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12 active trials for Penile Cancer

Evaluation of Lymphadenectomy and Chemotherapy TIP on Inguinal Lymph Nodes in Squamous Cell Carcinoma of the Penis (AFU-GETUG 25)

Squamous cell carcinoma of the penis is a rare tumor in Europe, whose prognosis and survival are influenced by metastatic lymph node involvement. Its frequency in France is estimated at less than 1% of human cancers. This spread follows a sequential process via the superficial and deep inguinal lymph nodes and then to the pelvic lymph nodes before metastatic dissemination. The management of inguinal areas is the cornerstone of penile cancer. It is curative in about 80% of patients with 1 or 2 inguinal metastases. 5-years overall survival was on average 85% for pN0 patients and 40% for pN+ patients. For pN+ patients, 5-year overall survival was 70 to 80% for pN1 (only 1 lymph node invasion), 30 to 40% for pN2, and 0 to 10% for pN3. The risk of local recurrence is 5-10% for pN0 and 20-30% for pN+ after local treatment by lymphadenectomy alone without chemotherapy. The average time to recurrence was 10 months. Disease-free survival at 5 years is 75-85% for pN0 and 30-45% for pN+. Its indication depends on clinical examination (presence or absence of lymph nodes palpated) and the risk of nodal disease (?pT1bG2). Currently, a fine needle biopsy is the best clinical diagnosis method because it is a simple, low risk, and possible in consultation. When the result is positive, it allows an early dissection. Single or double fine needle biopsy will be used in cN+ patients. For patients at risk of lymp nodes involvement (cN0 and ?pT1B or G2), the sentinel node diagnosis may be followed by modified or bilateral lymphadenectomy. Although lymphadenectomy alone has a curator action, it sometimes remains insufficient in patients with metastatic lymph node involvement. Therefore it seems important to develop a multimodal approach in the management of these patients in order to increase the response rate to treatment and survival. From a Phase II trial conducted on 30 patients, the combination TIP (paclitaxel, ifosfamide, and cisplatin) appears to have an efficacy / toxicity acceptable. The TIP protocol has therefore been chosen for this trial as adjuvant or neo-adjuvant treatment in patients with high risk of lymph nodes involvement (cN0 and ?pT1B or G2), and with inguinal mobile palpated lymph nodes (cN+) respectively, after lymph nodes involvement proven (pN+).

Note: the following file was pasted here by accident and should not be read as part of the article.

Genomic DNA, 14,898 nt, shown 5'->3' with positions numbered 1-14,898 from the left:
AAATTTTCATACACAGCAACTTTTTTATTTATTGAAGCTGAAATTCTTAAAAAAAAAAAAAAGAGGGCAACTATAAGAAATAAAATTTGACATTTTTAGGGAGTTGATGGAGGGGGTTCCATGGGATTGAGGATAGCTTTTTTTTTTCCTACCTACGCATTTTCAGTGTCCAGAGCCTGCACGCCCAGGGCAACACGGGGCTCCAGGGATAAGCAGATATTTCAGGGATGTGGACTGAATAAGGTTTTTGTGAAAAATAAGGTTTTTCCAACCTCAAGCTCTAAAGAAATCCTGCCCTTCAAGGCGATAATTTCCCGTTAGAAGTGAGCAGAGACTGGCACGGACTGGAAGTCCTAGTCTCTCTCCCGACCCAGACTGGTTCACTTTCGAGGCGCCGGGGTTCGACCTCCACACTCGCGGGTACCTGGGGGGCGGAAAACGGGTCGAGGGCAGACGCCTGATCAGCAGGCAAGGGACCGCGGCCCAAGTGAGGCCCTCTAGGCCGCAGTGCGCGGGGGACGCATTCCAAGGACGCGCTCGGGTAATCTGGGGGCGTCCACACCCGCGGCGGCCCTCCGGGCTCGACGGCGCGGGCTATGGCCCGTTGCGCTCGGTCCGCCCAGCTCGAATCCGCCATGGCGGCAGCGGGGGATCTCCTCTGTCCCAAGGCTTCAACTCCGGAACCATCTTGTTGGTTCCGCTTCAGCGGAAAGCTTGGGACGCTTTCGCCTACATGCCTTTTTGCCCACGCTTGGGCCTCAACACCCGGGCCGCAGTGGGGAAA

Start: April 2016